449 F2d 333 Sherengos v. Seamans
449 F.2d 333
Captain William SHERENGOS, United States Air Force, Appellant,
Robert SEAMANS, Secretary of the Air Force, Appellee.
United States Court of Appeals, Fourth Circuit.
October 12, 1971.
James B. Craven, III, and Robinson O. Everett, Durham, N. C., for appellant.
Richard J. Bryan, Asst. U. S. Atty. (Warren H. Coolidge, U. S. Atty., on the brief), for appellee.
Before HAYNSWORTH, Chief Judge, and BRYAN and WINTER, Circuit Judges.
HAYNSWORTH, Chief Judge:
The plaintiff appeals from the dismissal for failure to exhaust available administrative remedies of his complaint seeking an injunction prohibiting his discharge from the Air Force. We affirm.
Sherengos has been a member of the Armed Forces since 1953. He was promoted to the permanent rank of captain in the Air Force in 1960. Thereafter he was passed over for temporary promotion on three occasions and for permanent promotion twice. Because of his failure to achieve promotion, he became subject to separation from the service. Notified that he would be separated on May 30, 1968, he resigned on that date, receiving an honorable discharge. He then elected to remain on active duty on a temporary basis for so long as his services should be required. On December 18, 1968 he was notified that his services on a temporary status were no longer required and that he would be separated on June 30, 1970.
On June 18, 1970 Sherengos filed an Application for Correction of Military Records pursuant to Air Force Regulation 31-3 and an Application for Correction of Officer Evaluation Reports pursuant to Air Force Regulation 31-11. Both applications were based on the claim that improper entries had been included in his evaluation reports, which resulted in his failure of promotion. On the same day he filed an application for continuance on active duty to avert serious hardship.1 He then filed the present action in the district court.
After the complaint was filed, but before the hearing in the district court, the three administrative applications were denied. The application to the Board for Correction of Military Records was returned for noncompliance with paragraph 7 of Air Force Regulation 31-3, which requires that other administrative remedies be exhausted before resort is had to the Board. The application to correct the evaluation reports was returned for failure to "support all allegations with documented evidence."
Subsequent to the dismissal of his action Sherengos was separated and allowed to re-enlist as a sergeant in order to complete twenty years of service. We were advised in oral argument that he has failed effectively to pursue his administrative applications.2
Sherengos concedes that he has not exhausted administrative remedies but urges that the exhaustion requirement not be applied to him on the ground that they have been made unavailable. The argument is premised on the refusal of the Board for Correction of Military Records to consider his application until he has exhausted his other administrative remedies. We do not agree.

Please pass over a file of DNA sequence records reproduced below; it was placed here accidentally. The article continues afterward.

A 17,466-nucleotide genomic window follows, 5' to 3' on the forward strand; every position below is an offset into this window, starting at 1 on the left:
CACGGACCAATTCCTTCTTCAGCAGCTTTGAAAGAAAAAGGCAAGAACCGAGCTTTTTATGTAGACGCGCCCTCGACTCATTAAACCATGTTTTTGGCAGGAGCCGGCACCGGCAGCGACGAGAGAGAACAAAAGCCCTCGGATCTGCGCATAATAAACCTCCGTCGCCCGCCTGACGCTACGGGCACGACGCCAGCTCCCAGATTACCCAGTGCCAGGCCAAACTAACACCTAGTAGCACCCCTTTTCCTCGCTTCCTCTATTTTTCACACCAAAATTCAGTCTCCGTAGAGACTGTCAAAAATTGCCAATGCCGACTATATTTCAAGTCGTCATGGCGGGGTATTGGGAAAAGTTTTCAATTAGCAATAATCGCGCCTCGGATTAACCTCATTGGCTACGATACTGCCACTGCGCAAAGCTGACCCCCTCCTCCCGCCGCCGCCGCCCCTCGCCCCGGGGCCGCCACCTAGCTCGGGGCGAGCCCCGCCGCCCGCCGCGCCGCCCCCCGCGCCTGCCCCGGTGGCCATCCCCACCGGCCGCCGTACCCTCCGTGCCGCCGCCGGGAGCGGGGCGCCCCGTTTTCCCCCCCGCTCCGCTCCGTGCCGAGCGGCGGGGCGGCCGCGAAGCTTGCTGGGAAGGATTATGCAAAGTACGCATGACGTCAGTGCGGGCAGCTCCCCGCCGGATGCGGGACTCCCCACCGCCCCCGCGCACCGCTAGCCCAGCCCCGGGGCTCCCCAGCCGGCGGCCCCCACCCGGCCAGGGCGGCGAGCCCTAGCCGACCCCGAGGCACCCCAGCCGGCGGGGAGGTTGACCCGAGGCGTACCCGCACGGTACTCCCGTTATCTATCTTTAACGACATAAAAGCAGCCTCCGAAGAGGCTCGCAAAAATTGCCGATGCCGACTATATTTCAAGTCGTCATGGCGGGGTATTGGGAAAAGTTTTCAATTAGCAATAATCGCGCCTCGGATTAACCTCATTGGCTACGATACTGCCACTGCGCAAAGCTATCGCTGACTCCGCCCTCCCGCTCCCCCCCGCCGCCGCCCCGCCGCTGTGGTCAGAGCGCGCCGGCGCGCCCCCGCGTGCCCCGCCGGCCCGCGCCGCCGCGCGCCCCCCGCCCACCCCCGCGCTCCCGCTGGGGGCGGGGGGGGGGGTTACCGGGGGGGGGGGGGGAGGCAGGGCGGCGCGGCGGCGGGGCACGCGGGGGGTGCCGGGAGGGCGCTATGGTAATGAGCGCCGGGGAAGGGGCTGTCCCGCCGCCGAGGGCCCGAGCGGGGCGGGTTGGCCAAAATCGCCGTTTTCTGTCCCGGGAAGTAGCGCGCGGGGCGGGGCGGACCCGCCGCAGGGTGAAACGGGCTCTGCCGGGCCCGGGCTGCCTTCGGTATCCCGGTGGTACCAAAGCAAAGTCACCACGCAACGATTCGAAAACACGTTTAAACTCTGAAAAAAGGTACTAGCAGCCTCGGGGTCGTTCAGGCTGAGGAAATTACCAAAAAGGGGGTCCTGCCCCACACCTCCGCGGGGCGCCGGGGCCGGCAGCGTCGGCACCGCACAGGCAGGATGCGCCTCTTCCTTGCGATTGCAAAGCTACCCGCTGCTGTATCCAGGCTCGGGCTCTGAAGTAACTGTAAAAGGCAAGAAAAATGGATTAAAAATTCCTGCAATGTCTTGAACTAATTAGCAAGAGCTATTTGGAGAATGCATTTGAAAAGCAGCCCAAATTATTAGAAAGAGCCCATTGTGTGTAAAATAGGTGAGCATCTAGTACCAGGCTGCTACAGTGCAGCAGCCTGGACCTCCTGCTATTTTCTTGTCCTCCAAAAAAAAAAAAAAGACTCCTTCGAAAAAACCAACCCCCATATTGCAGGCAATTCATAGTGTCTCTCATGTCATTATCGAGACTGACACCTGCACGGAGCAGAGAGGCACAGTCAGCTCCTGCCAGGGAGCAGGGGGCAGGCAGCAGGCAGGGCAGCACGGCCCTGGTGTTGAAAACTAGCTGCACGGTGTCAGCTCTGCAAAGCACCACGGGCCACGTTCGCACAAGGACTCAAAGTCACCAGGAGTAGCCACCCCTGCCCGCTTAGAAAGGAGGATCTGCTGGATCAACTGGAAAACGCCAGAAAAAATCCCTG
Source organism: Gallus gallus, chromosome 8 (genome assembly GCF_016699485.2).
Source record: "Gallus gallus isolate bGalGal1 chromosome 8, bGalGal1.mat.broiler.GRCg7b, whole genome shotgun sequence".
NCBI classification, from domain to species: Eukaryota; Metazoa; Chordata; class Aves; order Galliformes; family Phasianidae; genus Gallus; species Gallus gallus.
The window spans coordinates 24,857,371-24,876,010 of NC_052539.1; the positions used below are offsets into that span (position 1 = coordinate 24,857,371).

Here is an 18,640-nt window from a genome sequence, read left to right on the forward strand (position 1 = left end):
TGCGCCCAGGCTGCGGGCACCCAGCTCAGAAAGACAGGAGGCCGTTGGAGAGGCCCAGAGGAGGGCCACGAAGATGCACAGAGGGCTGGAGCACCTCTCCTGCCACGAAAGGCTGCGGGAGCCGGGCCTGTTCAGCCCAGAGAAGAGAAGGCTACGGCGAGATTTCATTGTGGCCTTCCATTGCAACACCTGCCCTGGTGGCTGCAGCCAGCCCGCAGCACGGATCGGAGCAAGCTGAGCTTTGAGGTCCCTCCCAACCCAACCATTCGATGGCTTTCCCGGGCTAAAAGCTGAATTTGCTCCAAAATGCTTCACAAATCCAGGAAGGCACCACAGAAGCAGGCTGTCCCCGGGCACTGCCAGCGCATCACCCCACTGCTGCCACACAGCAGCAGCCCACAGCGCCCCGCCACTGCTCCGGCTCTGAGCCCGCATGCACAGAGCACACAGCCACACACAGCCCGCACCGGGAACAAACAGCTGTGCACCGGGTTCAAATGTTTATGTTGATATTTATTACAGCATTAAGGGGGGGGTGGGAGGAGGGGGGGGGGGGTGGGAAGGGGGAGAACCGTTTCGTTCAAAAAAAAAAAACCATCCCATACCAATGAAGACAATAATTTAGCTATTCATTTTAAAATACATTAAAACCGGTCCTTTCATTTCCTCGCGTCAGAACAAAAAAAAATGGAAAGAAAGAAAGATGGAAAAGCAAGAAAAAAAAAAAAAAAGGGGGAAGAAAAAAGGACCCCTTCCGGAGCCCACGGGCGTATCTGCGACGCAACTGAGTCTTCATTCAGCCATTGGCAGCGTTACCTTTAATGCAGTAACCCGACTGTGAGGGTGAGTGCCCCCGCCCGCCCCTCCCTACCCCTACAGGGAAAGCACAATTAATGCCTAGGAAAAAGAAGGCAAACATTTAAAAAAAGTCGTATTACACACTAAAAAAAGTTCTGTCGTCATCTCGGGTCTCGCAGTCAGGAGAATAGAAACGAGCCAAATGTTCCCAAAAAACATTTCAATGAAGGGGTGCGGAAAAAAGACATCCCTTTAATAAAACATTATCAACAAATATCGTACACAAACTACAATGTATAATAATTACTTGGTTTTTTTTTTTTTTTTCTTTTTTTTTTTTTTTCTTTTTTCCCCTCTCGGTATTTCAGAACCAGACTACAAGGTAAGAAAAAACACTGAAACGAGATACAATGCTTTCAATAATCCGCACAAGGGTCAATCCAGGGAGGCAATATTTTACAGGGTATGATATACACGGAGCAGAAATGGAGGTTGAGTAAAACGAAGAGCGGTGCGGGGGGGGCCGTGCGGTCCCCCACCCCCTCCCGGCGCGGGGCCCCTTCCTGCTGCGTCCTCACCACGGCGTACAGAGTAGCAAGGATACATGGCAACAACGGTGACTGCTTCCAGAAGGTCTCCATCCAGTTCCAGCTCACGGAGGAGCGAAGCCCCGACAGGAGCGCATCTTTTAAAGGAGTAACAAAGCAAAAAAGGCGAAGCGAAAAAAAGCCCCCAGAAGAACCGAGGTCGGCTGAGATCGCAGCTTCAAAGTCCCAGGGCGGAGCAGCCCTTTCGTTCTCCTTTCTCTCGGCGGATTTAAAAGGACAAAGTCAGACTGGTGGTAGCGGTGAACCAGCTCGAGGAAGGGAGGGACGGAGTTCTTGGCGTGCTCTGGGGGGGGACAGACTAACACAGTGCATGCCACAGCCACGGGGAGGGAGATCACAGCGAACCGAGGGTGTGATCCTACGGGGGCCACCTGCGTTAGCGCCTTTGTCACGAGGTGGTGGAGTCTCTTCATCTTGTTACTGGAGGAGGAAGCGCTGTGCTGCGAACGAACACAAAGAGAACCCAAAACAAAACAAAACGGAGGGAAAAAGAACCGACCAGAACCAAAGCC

The Air Force Board for Correction of Military Records was created by act of Congress.3 It has broad jurisdiction over a wide variety of complaints of injustice. Unlike the specialized boards with limited jurisdiction, its membership is composed of civilians. The Boards for the various services were established in 1946, after Congress found itself overwhelmed with requests for private bills to correct individual injustices to servicemen. The statute was designed to create a civilian administrative body of last resort to free Congress of the burden of dealing with individual applications.4 It was not intended as a substitute for the functions either of specialized military review boards or of the courts.5 Located as it is at the apex of a pyramidal system of specialized boards of review, the Board for Correction of Military Records cannot function effectively if the specialized military boards are bypassed and it is used as a forum for presenting complaints in the first instance.
Nor do we see in the delay in processing Sherengos' various applications, almost all of which is attributable to him rather than to the Air Force, any indication of ineffectiveness of administrative remedies.
The notice of separation was pursuant to a memorandum advising that all officers who had twice failed of promotion to major and who had not attained eighteen years service would be separated. Allowance was made for retention of officers with less than eighteen years service whose separation would result in extreme and undue hardship. Officers denied retention on hardship grounds retained the option of re-enlisting as enlisted men in order to complete twenty years of service, necessary to qualify for retirement benefits. Such benefits would be based on their former commissioned rank and not on their subsequent re-enlistment rank
Sherengos took no action between July and October 1970, when he resubmitted his application to correct his effectiveness reports. However, because of his change in status to enlisted man, the application was required to be submitted to a different board, to which he has not yet made application
10 U.S.C.A. § 1552
Ogden v. Zuckert, 111 U.S.App.D.C. 398, 298 F.2d 312;see also 40 Op. Atty.Gen. 504; 41 Op.Atty.Gen. January 22, 1951.